Conventional barium studies have been replaced nowadays by non-invasive cross-sectional techniques, such as ultrasonography and CT scan which not only improve visualization of the intestinal lumen, but also detect intestinal wall and extraluminal diseases. Intussusception may represent a “target mass” on both CT scan and ultrasound. More importantly, CT scan may help to delineate the precise location of the polyps because differentiating between lead point and non- lead point intussusception is important in determining the appropriate treatment and has the potential to reduce the prevalence of unnecessary surgery [27] [28] .

In our study; all the patients had pigmented spots in different sites and numbers with a diameter ranged from 2 to 5 mm. Two patients (40%) had a positive family history of PJS. Pain was the most common presenting complaint (in 100% of the patients). One patient (20%) had constipation and one patient (20%) had hematochezia. Palpable abdominal mass was found in 3 out of 5 patients (60%). Intussusception was diagnosed pre-operatively in 100% of patients. Abdominal CT scan provided the diagnosis of intussusception and identified the nature of the underlying pathology with a sensitivity rate of 100%. This agrees with Hong et al. [24] who found that the spot diameter was between 2 and 5 mm. All the patients presented with an acute abdomen. Palpable abdominal mass was found in 72.7% of the patients. Fifty four percent of the patients had abdominal pain along with constipation. Hematochezia was found in 27% of the patients. CT scan proved the preoperative diagnosis in 100% of cases.

In the present study; all the polyps were located in the small intestine (3 jejunal, one ileal and one combined ileal and jejunal). This coincides with a collective case series reported from the Mayo Clinic in which 96% of the patients had small bowel polyps [2] [29] .

Definitive surgical resection remains the recommended treatment in most of the cases of PJS associated with intussusception because of the large proportion of structural causes and to exclude the possibility of malignancy [30] . The choice of the procedure was determined by the location, size, cause, and viability of the bowel. In the current study, all the patients had a laparotomy. We tried the intra- operative manual reduction of intussusception which was successful in all the cases to achieve a limited bowel resection. To avoid the possibility of missing any malignancy; conventional resection and anastomosis of the involved bowel segment rather than polypectomy was done in all the cases. No postoperative complications were reported. These results are consistent with Hong et al. [24] who studied 11 PJS patients with intussusception. All of them had a laparotomy with successful manual reduction of the intussusception. Eight patients underwent intestinal resection and anastomosis, while 2 patients underwent only polypectomy. One patient underwent intestinal resection with ileostomy. None of the patients suffered any postoperative complication.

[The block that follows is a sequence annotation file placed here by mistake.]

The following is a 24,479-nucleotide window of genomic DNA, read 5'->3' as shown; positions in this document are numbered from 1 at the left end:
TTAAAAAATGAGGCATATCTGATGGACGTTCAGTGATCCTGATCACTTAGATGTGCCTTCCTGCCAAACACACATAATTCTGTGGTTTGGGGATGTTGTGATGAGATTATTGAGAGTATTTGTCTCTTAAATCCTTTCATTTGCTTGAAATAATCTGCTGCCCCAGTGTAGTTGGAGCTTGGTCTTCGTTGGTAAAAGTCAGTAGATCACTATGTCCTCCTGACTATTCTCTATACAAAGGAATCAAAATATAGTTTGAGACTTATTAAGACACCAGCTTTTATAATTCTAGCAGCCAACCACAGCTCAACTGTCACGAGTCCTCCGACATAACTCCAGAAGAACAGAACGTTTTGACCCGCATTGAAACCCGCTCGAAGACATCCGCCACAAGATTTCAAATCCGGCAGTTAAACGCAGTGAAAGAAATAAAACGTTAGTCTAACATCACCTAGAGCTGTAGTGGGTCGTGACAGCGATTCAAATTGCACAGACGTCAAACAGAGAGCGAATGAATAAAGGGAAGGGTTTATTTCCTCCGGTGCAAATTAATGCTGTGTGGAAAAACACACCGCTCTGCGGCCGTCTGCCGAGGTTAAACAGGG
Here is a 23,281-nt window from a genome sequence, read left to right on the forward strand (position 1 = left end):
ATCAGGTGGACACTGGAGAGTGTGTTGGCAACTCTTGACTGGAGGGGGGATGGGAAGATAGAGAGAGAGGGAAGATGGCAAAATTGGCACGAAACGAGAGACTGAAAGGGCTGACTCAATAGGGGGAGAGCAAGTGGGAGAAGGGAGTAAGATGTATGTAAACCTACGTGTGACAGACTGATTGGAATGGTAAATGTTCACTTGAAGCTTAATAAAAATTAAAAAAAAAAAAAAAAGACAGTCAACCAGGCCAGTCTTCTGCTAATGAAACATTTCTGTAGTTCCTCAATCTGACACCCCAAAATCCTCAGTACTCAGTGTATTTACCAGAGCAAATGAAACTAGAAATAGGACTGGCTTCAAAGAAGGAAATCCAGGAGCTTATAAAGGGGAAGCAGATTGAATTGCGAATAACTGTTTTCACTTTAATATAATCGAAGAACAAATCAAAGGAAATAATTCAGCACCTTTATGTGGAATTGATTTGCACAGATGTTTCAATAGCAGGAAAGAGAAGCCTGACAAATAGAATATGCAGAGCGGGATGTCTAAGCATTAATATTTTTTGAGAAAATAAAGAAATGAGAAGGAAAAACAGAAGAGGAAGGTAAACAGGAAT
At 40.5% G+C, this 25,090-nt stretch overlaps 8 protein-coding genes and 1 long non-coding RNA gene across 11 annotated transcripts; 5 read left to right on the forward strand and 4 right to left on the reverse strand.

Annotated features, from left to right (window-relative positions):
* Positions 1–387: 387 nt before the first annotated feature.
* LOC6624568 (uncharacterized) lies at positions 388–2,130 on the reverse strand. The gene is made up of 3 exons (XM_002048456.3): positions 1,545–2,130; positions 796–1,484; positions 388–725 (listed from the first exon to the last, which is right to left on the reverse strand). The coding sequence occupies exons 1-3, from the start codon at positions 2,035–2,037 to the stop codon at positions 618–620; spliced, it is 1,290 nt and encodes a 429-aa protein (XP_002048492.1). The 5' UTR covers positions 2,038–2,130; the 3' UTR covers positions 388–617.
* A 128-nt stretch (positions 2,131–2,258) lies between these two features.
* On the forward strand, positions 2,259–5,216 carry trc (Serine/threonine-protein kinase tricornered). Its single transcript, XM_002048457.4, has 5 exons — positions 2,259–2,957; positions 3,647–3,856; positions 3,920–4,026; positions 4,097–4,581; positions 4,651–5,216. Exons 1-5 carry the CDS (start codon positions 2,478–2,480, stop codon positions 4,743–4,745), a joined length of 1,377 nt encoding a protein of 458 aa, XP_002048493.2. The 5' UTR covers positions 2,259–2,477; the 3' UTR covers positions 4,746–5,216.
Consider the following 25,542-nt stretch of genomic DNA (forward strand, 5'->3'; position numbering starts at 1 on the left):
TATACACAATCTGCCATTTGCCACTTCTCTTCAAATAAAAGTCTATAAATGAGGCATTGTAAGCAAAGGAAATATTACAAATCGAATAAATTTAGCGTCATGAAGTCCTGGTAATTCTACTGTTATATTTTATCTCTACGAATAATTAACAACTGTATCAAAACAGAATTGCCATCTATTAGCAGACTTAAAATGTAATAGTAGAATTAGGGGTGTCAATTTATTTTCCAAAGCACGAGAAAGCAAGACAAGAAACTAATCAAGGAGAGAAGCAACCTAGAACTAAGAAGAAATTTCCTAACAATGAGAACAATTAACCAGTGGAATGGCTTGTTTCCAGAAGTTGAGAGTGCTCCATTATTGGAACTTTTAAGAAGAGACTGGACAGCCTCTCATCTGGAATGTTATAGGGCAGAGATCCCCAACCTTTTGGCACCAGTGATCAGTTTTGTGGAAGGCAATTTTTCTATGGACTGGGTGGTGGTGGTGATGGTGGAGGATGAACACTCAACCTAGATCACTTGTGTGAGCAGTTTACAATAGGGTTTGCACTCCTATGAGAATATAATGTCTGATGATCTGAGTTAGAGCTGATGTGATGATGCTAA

Intraoperative endoscopy (IOE) is a combination of laparotomy and endoscopy, which was accepted as the ultimate diagnostic and/or therapeutic procedure that allows the surgeon to visualize the entire small bowel and to remove nearly all the polyps [31] , but unfortunately, IOE was not available in our hospital.

5. Conclusion

In conclusion, different clinical manifestations of intussusception can be seen in patients with Peutz-Jeghers syndrome. Family history and physical examination are important in diagnosing PJS associated intussusception. CT scan with or without ultrasonography is considered the most accurate diagnostic tool for acute intussusceptions caused by PJS. Surgical management of PJS associated intussusception is the recommended treatment to relieve patient’s symptoms and to avoid missing any underlying malignancy. Patients with PJS should be followed up throughout their lives because of the increased risk of malignant changes and to reduce the number of laparotomies and shortening of the bowel.

Cite this paper: Mlees, M. , El-Bakary, T. , El-Gendy, M. and Darwish, A. (2017) Adult Intussusception in Patients with Peutz-Jeghers Syndrome: Case Series and Review of Literature. Surgical Science, 8, 118-132. doi: 10.4236/ss.2017.82014.